Inpatient Care

*CORONAVIRUS UPDATE*

 

In order to keep everyone safe the entrance at the Hospice is now locked until further notice.

Anyone visiting must use the buzzer at the front door and will only be permitted inside if they are specific visitors or staff.

Please note new visiting hours which come into effect from March 25th. Visiting hours are now 1pm until 7pm.

Please read the information below before visiting the Hospice.

 

Inpatient Unit Visitors

Patients who are showing symptoms of Coronavirus

These patients will be restricted to a single visitor. This visitor must remain the same person throughout the duration of the stay.

Social distancing will be encouraged during the visit in line with UK Government recommendations.

The visitor must go straight to the patient’s bedroom and not visit any other care area. A brief visitor information leaflet will be provided.

You will not be permitted to visit the patient if you have either of the following symptoms:

  • A new continuous cough
  • A high temperature (of 37.8 degrees centigrade or higher)

All visitors will be asked to use the hand sanitiser gel at reception or soap and water.

These should be used on entering and leaving the building and at regular intervals during the day, but always after a cough or sneeze.

 

Visiting other patients

We are limiting visitors to two named people per patient for the duration of the patient’s stay at the Hospice.

Relatives and loved ones of our patients will be contacted today (March 24th).

If you are planning on visiting and are unsure if you are on the named list please call us on 01942 525566.

If you are not on the named list we will not be able to allow you into the Hospice.

Social distancing will be encouraged during the visit in line with UK Government recommendations.

You will not be permitted to visit the patient if you have either of the following symptoms:

  • A new continuous cough
  • A high temperature (of 37.8 degrees centigrade or higher)

All visitors will be asked to use the hand sanitiser gel at reception or soap and water.

These should be used on entering and leaving the building and at regular intervals during the day, but always after a cough or sneeze.

 

About the Inpatient Unit

We admit more than 250 people every year to the 14 beds on our inpatient unit.

Referrals to the inpatient unit come from GPs, hospital specialists, District Nurses and other community professionals - we don't accept patients directly.

Inpatient care

Patients with advanced life-limiting threatening illnesses of any diagnosis may be referred with their consent for:

  • Assessment and review of complex symptoms
  • End-of-life care
  • Short-term care following a hospital discharge before the patient goes home

 

The admission process

All admission requests come via a GP, hospital consultant or hospital, district nurse or community specialist nurse. As you can imagine, our services are very much in demand and we strive to prioritise those with the greatest need. We operate and proactively managed waiting list, which is reviewed daily. Decisions about admissions are made on the basis of individual need.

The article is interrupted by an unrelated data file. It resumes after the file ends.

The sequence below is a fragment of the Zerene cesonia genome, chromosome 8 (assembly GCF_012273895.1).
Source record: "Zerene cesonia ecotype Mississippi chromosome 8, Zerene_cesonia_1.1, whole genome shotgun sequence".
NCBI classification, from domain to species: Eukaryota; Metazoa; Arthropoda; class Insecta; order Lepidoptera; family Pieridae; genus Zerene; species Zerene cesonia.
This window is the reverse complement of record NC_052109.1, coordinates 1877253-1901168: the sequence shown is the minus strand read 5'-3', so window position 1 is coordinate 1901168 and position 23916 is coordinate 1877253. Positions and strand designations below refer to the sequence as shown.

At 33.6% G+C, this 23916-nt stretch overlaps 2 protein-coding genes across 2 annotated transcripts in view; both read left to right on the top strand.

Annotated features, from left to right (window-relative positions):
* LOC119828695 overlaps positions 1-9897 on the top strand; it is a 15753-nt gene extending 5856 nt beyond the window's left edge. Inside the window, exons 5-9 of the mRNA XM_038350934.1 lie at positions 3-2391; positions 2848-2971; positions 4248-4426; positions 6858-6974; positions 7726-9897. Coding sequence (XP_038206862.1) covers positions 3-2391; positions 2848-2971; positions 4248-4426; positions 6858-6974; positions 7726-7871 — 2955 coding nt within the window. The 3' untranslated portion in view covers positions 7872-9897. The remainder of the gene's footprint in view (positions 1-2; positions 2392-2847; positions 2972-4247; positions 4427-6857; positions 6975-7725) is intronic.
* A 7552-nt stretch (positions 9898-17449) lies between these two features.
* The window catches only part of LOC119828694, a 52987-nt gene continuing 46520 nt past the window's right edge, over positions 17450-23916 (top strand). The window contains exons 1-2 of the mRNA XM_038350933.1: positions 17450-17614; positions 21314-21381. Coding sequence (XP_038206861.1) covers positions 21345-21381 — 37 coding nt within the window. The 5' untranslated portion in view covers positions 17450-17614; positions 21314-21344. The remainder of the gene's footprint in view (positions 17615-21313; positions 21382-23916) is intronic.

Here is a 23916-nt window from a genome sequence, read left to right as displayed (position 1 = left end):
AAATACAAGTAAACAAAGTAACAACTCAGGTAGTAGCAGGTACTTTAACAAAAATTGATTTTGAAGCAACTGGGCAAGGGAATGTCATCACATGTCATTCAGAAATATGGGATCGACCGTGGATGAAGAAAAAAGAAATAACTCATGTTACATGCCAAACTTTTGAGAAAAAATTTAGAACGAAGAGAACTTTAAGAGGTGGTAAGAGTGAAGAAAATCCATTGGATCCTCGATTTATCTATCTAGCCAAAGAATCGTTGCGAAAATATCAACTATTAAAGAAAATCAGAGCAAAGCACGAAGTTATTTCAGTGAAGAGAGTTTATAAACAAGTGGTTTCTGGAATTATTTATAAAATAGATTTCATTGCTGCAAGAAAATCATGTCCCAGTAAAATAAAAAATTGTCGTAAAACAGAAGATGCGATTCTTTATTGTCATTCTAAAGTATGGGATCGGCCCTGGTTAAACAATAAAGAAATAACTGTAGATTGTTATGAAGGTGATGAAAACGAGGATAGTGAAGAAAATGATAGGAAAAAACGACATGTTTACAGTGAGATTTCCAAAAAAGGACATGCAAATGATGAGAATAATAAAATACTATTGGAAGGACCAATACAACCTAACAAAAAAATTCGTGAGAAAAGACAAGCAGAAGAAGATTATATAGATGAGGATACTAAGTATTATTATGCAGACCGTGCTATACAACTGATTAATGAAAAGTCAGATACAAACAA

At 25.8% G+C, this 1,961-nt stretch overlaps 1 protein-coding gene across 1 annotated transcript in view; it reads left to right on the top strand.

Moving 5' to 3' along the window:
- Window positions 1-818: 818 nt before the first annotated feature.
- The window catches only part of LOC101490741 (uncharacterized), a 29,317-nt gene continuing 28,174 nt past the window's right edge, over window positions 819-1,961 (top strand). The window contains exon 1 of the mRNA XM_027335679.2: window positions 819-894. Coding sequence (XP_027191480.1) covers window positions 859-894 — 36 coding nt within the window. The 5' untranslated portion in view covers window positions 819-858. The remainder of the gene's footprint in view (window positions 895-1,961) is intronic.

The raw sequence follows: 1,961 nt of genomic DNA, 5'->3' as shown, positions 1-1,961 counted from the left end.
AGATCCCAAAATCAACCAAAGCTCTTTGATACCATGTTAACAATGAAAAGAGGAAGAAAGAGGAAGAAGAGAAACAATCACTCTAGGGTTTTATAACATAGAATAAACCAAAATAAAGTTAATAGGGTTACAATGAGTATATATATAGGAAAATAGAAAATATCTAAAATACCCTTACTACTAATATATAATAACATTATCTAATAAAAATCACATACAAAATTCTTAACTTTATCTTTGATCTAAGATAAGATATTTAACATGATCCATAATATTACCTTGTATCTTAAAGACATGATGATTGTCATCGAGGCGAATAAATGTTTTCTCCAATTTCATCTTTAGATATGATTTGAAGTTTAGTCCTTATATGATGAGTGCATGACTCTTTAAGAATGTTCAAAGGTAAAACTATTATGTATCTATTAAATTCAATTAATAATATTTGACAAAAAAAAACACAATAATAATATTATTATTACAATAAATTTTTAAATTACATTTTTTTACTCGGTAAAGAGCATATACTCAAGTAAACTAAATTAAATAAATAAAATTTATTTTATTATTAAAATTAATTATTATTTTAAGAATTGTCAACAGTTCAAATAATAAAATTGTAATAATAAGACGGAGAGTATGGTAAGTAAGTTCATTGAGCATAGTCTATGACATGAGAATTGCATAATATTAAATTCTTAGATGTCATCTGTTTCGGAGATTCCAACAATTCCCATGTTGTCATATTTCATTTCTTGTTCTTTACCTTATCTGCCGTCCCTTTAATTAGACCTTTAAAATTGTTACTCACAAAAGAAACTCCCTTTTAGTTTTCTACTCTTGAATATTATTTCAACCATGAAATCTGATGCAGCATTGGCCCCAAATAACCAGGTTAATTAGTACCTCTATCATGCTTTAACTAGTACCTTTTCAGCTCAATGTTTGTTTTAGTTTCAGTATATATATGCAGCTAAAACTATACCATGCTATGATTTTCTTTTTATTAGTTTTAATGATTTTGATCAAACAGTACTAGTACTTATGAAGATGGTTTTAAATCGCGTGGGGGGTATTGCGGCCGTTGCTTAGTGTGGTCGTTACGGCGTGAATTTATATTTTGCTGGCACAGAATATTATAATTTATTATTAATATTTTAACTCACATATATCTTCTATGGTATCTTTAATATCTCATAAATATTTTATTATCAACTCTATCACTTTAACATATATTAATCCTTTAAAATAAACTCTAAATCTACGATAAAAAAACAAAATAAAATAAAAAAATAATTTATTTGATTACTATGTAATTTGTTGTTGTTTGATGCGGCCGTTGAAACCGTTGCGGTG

The duration of care

The length of stay will depend on the needs of the individual patient. We are unable to offer long-term care on the in-patient unit and patients will be discharged if and when their needs can be met in another setting. The discharge planning process starts as soon as possible and involves discussions with the patient as well as those people important to them.

However, that's not the end of our care - our nursing teams will continue to provide support to patients, either at home or in a nursing home as and when required. In addition, patients can access other hospice services when required, such as counselling, complementary therapy and the Oak Centre services. In this way, when patients leave the hospice, our care and support continues.

Visiting someone on the inpatient unit

The hospice welcomes visitors to the inpatient unit. However, it would be helpful if visitors could consider the following:

  • Many of the nursing procedures are carried out in the morning. Please avoid visiting before 11am if at all possible.
  • Visiting during mealtimes is generally discouraged so that patients can enjoy their meals without disturbance.
  • Where possible please avoid visiting patients in the Hospice in large groups. Where a large group of people would like to visit at the same time, please discuss this in advance with a member of nursing staff as it can impact on the care of our patients.
  • While we always welcome children they must be properly supervised by a family member during their visit.
  • If a patient places his/her own restrictions around visiting, then we ask that these are respected.
  • Please be aware that we have a few ponds containing deep water in the Hospice grounds and so children must be accompanied for safety whilst outside at all times.

 

Visiting after 8pm or staying overnight

We ask visitors to leave by 8pm but recognise that some of our patients are extremely unwell and would benefit from having one or two people stay with them overnight. If your loved one is very poorly and you want to stay later or overnight please discuss this with a member of the nursing team.

If you wish to visit after 8pm please arrange this in advance with the nursing staff.

 

Our nursing team

Read Sarah's Story. Sarah is a Senior Staff Nurse on our Inpatient Unit.